Valentine's Day, named after a Christian saint who died for love, is often marked across Muslim-majority Pakistan, with retailers offering themed sales, restaurants advertising special deals for couples and florists registering booming sales.Petitioner Abdul Waheed had filed a case in early 2017 contending that the celebration of Valentine's Day was spreading "immorality, nudity and indecency" in Pakistan.On February 13, a day before last year's Valentine's Day, Judge Shaukat Siddiqui issued a binding notice ordering a complete ban on any broadcast programming related to Valentine's Day, as well as other restrictions.
"No event shall be held at official level and at any public place," the court ordered at the time.A final verdict is yet to be issued in the case, which has been ongoing for more than a year.The 2017 case came after Pakistani President Mamnoon Hussain raised a furore a year earlier, declaring the event a Western cultural import that threatens Pakistani values."Valentine's Day has no connection with our culture and it should be avoided," Hussain said at the time.In the past, civic authorities have shrugged off imposition of the ban, saying they cannot shut down every business that advertises promotions in relation to the event.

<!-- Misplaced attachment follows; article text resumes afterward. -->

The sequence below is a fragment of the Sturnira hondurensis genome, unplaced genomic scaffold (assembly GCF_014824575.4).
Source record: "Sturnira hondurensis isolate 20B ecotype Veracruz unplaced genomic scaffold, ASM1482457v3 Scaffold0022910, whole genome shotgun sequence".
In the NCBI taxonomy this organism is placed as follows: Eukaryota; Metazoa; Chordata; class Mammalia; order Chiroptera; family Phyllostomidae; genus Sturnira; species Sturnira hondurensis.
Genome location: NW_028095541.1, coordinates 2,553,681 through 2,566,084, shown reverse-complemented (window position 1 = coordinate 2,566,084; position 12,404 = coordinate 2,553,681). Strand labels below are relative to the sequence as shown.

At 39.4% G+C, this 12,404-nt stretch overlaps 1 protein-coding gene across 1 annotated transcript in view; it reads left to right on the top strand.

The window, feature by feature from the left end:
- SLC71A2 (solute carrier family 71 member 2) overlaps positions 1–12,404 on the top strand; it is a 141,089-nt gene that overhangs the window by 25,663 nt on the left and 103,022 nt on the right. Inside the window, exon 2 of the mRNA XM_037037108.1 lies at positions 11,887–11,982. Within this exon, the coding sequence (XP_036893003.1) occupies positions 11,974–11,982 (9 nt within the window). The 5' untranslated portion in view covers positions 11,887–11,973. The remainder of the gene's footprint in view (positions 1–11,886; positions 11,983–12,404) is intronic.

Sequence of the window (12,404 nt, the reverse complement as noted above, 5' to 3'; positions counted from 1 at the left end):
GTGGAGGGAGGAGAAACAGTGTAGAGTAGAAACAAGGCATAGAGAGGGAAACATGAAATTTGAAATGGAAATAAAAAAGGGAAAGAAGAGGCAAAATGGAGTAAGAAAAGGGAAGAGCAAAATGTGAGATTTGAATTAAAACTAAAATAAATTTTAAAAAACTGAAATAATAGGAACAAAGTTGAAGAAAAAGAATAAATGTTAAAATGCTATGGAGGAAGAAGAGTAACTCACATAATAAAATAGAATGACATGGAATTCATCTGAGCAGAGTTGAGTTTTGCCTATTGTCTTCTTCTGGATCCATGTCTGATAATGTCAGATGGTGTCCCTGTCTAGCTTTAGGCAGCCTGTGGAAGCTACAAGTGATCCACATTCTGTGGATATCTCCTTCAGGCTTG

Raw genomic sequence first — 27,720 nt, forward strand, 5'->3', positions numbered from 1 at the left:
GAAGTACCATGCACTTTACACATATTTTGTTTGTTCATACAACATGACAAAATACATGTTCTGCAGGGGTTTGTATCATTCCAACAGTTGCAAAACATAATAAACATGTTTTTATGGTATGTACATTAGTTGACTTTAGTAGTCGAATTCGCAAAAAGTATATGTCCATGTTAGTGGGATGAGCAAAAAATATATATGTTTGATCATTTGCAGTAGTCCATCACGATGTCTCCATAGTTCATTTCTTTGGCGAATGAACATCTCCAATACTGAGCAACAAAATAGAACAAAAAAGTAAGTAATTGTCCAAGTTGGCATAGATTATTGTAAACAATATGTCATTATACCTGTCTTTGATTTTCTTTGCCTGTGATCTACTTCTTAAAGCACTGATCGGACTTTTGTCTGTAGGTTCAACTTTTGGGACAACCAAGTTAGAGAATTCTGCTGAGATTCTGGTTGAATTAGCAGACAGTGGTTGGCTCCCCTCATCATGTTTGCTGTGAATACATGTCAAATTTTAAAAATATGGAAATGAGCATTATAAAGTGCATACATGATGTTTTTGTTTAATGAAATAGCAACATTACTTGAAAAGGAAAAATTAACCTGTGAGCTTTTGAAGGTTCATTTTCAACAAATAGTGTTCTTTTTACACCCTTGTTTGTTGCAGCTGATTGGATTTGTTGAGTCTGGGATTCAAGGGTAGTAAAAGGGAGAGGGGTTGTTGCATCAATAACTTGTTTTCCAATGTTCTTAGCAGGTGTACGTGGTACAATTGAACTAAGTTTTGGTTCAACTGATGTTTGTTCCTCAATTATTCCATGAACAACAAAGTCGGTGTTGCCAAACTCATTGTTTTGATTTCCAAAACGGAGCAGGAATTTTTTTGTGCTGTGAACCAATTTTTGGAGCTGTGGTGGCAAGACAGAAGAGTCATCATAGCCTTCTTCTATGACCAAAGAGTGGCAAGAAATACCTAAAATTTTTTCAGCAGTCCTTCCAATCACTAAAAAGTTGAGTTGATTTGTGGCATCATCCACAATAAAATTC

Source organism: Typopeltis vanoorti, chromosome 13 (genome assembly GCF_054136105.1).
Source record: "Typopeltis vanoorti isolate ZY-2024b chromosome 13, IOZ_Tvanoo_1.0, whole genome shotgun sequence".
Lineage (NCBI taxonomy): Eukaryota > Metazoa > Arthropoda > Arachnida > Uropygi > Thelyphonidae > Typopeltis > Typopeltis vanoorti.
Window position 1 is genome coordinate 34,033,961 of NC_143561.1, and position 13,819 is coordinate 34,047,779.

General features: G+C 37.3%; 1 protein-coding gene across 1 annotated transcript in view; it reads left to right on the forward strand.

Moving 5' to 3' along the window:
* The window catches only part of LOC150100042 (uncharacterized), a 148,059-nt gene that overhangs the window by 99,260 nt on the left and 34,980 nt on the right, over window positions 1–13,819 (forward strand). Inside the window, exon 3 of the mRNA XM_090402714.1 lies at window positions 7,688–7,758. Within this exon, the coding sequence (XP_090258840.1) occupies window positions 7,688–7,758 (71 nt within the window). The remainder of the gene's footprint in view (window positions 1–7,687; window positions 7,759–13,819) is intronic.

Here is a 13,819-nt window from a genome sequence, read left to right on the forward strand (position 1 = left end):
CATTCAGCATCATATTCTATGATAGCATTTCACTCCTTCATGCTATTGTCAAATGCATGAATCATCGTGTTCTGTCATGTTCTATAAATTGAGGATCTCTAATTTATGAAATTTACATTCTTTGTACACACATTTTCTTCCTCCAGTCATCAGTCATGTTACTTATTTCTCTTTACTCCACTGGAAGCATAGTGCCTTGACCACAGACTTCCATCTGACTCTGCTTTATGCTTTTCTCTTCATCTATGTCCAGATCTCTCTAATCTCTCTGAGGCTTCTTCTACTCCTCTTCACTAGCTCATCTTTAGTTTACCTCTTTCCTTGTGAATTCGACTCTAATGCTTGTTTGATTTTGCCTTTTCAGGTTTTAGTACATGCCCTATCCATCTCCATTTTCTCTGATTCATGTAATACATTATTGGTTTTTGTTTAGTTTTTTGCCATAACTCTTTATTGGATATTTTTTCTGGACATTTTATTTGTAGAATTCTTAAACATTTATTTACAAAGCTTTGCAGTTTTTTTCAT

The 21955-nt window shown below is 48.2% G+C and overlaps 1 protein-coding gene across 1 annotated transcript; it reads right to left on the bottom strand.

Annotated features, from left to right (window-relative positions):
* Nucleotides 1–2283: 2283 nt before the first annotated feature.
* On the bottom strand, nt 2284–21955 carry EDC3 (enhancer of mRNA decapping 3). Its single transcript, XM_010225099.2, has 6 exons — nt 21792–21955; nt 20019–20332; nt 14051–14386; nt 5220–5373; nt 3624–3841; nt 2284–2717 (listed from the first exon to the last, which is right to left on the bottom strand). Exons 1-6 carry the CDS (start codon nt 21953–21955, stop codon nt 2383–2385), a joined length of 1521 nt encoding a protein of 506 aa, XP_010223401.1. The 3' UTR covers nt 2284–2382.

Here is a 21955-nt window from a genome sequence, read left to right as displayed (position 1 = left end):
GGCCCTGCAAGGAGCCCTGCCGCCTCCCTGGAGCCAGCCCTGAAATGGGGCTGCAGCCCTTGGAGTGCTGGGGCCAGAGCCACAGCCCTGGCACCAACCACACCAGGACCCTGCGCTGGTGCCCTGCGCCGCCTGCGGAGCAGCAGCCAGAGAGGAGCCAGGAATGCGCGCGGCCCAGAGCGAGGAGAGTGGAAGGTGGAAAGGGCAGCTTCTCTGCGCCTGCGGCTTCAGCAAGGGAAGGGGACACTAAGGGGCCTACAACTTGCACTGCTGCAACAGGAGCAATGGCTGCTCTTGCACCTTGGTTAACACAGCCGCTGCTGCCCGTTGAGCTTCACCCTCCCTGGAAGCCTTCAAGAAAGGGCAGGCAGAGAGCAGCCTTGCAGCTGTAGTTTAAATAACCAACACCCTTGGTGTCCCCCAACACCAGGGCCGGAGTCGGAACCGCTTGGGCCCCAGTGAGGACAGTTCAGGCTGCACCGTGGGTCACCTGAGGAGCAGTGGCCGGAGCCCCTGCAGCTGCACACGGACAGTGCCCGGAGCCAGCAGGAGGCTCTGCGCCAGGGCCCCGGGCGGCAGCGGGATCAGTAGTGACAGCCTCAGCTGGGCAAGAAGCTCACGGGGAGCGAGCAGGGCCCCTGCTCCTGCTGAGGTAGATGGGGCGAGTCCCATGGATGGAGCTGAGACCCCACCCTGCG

Cultural clash Commercial holidays and events such as Valentine's Day are increasingly becoming sites for cultural contestation in Pakistan.Last year, online retailers offering 'Black Friday' sales in November - in line with a tradition mainly followed in the United States after the Thanksgiving holiday - faced social media backlash, with users accusing them of denigrating the Muslim day of weekly congregational prayers.The move saw many businesses scramble to rebrand their sales, with some declaring they were holding 'White Friday' or 'Green Friday' sales, using colours considered more culturally 'Islamic'.
The contestation over perceived Western influence has also sometimes led to violent protests and attacks.In 2013, prominent social activist Sabeen Mahmud held a "Pyaar ho jaane do" ('Let love happen') protest in the southern port city of Karachi, countering calls for a ban on the celebration.Mahmud received several death threats for her defence of the day. In April 2015, she was shot dead by assailants on a motorcycle, minutes after hosting a controversial talk on ethnic Baloch rights.
In an interview from jail, Saad Aziz, who has been convicted for killing her, cited her activism around Valentine's Day as one of the reasons she was targeted."There wasn't one particular reason to target her: she was generally promoting liberal, secular values," he told the Pakistani Herald magazine."There were those campaigns of hers, the demonstration outside Lal Masjid [in Islamabad], Pyaar ho jaane do (let there be love) on Valentine's Day and so on."(UNI)